June 21, 2014
Ever wonder how creatives do it — go from a vague idea to a beautifully executed final concept? Well, you’re lucky you clicked to read this because at Aveya Creative, we love to share. Here are our top tips to become a guru of the creative process.
1) First things first: Lead with passion.
Many startups fail to grasp one simple concept: a brand should embody the passion of its leadership. A successful brand conveys vision, connects intrinsically with its consumer base and emphasizes the company’s value.
2) It all starts with an idea.
You have to believe in the idea and validate that it has reason to exist for particular target markets. If it’s a viable solution to a pressing problem, chances are it will succeed. The next thing to do is present it properly.
3) Bounce the idea off others.
Share the concept with friends, family and team members. Go further to crowdsource first impressions via social media. Remember that honest feedback is essential; there is always room for improvement.
4) Absorb best practices.
Innovation is all about making existing solutions better. Take the time to learn about what’s already out there and how this new idea offers a unique alternative to options that tackle similar problems on the market.
5) Create (obviously).
Start anywhere and make the idea into something real. Whether it’s an online service or a tangible product, give it an identity. Brand it.
6) Face fear.
There is always a chance of failure. That’s part of what makes entrepreneurship exciting. Do not be afraid to fall flat on your face; it’s all uphill from there when you get right back up.
7) Change mindsets.
Focus on something else for a while and let the idea in progress soak in all that genius. Don’t leave for a month on a trip around the world, but a day or so to let the mind relax and then see the project from a fresh perspective is incredibly helpful.
8) Constructive feedback is key.
Ask direct questions about specific elements of the idea that may seem unclear. Leaving a blank slate open for feedback on anything and everything will confuse audiences and their replies risk being irrelevant. Never just say “What do you think?” or “Do you like it?” If it’s the color of the buttons on the site that are questionable, ask for suggestions about better colors and cumulate a vote on the top choice. If it’s the shape of the package that looks funny, seek alternatives. Well-formulated questions lead to useful answers.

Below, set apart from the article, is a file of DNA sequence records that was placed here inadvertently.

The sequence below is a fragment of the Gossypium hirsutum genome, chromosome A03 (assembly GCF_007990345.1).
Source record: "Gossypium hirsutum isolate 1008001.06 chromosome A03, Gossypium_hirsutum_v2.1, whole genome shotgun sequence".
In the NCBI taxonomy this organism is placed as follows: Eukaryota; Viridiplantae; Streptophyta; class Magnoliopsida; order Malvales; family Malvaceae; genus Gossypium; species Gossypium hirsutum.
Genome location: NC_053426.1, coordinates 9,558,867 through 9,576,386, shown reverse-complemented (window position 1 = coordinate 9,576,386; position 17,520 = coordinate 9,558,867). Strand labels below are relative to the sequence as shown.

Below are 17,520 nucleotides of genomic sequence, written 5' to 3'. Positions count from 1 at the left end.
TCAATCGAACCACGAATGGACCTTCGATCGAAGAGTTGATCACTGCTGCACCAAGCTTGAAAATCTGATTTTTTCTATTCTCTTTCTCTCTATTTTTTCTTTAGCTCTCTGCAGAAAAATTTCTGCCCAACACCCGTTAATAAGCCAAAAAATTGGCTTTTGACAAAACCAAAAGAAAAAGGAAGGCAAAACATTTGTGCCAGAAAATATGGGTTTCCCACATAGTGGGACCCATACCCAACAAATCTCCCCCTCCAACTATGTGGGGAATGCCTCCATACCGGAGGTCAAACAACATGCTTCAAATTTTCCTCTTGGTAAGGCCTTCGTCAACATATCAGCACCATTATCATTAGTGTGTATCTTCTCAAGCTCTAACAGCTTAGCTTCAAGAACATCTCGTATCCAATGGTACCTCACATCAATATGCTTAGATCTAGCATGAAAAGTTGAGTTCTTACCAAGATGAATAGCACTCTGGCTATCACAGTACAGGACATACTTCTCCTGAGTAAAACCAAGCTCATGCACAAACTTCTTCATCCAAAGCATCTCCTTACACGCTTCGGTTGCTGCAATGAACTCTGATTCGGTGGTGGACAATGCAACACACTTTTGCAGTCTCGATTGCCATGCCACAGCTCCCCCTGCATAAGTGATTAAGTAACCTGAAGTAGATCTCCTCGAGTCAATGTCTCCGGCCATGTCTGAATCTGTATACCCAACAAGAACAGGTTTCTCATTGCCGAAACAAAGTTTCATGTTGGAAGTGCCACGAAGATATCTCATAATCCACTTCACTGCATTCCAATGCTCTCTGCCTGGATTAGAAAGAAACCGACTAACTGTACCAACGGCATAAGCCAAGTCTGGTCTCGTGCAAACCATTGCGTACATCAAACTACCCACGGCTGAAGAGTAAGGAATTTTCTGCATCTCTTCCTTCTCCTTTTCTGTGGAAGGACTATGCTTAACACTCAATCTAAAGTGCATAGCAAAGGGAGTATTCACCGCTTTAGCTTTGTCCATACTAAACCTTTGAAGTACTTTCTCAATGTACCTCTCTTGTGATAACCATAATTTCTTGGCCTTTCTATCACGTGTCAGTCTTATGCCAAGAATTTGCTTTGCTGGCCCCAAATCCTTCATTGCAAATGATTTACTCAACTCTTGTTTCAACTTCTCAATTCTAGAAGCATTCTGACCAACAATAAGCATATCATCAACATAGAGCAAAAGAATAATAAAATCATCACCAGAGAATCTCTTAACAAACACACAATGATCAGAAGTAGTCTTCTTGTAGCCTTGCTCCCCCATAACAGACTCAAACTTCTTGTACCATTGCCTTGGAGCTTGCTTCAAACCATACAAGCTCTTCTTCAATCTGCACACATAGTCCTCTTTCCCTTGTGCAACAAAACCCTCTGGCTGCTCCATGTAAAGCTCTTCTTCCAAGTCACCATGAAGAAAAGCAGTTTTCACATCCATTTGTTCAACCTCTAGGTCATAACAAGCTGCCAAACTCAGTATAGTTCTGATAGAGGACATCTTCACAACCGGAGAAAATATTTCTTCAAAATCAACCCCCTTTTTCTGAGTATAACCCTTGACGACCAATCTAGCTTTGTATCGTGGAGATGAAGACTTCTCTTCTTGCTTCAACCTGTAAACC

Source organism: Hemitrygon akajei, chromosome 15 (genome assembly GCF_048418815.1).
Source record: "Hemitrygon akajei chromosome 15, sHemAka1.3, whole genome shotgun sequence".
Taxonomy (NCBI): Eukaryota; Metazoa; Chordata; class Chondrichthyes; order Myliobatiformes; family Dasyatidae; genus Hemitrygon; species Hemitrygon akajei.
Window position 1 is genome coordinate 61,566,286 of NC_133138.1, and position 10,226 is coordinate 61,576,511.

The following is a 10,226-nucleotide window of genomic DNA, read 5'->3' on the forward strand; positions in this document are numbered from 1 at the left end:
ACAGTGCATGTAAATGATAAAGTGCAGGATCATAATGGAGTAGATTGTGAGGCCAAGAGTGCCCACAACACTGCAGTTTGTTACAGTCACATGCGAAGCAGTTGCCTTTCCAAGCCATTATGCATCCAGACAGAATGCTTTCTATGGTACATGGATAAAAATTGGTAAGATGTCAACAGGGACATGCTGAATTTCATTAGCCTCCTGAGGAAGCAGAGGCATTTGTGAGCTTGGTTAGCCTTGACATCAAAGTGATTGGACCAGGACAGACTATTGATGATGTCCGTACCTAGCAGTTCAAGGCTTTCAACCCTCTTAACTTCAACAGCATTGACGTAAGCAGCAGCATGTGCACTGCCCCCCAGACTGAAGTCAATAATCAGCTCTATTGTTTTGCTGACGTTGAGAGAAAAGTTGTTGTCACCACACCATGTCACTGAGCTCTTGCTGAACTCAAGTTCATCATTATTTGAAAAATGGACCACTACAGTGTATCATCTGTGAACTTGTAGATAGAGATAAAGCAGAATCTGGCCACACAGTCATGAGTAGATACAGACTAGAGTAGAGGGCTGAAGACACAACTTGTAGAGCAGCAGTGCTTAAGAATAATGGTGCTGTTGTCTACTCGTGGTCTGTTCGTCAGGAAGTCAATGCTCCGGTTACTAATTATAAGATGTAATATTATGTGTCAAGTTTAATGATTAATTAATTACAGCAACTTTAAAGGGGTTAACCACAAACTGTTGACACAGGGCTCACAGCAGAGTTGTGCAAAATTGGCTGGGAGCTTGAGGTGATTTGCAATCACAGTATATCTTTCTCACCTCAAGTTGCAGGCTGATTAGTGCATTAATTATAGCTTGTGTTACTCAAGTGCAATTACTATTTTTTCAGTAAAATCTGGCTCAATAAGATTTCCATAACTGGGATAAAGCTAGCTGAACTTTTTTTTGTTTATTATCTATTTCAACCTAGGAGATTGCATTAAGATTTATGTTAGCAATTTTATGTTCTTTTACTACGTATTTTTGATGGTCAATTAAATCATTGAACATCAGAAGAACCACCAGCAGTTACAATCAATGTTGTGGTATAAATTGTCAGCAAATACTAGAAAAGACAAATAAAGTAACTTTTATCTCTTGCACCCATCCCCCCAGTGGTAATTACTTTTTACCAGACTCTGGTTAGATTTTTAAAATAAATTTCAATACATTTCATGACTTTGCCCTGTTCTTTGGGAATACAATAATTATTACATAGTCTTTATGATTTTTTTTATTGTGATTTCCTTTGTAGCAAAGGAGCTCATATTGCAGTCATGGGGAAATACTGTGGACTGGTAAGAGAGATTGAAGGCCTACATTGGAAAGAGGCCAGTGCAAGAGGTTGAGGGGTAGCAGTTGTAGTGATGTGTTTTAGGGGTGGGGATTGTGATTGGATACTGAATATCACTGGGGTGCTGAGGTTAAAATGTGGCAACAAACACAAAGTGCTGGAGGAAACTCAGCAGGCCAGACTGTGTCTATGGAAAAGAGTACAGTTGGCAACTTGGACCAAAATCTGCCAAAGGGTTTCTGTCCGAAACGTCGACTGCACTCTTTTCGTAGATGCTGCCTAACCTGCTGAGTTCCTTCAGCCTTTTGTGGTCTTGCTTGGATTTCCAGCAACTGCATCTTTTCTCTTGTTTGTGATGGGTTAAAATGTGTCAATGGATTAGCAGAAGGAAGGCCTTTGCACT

9) Put it all together
Launching a new idea is like putting together a huge puzzle with hundreds of tiny pieces. Keep track of notes, lessons learned, aha! moments and take action on the most feedback. Eventually, the pieces come together and the big picture becomes ready to present to audiences.
10) Capture [dwindling] attention.
Don’t be afraid to promote your message through multiple channels, because you never quite know exactly where your target audience’s attention will be at a given moment. A few people could be scrolling through Twitter feeds on their smartphones while waiting in line at the store, another could be sneaking a peek at Facebook during break time at work, one may be flipping through pages of a [tangible!] magazine while waiting for an appointment, one glued to the game on the big screen at the gym during a workout. Online and offline presence must be coordinated in order to give due recognition to the result of your creative process.
You’re proud of your work, so go tell as many people as possible about it!
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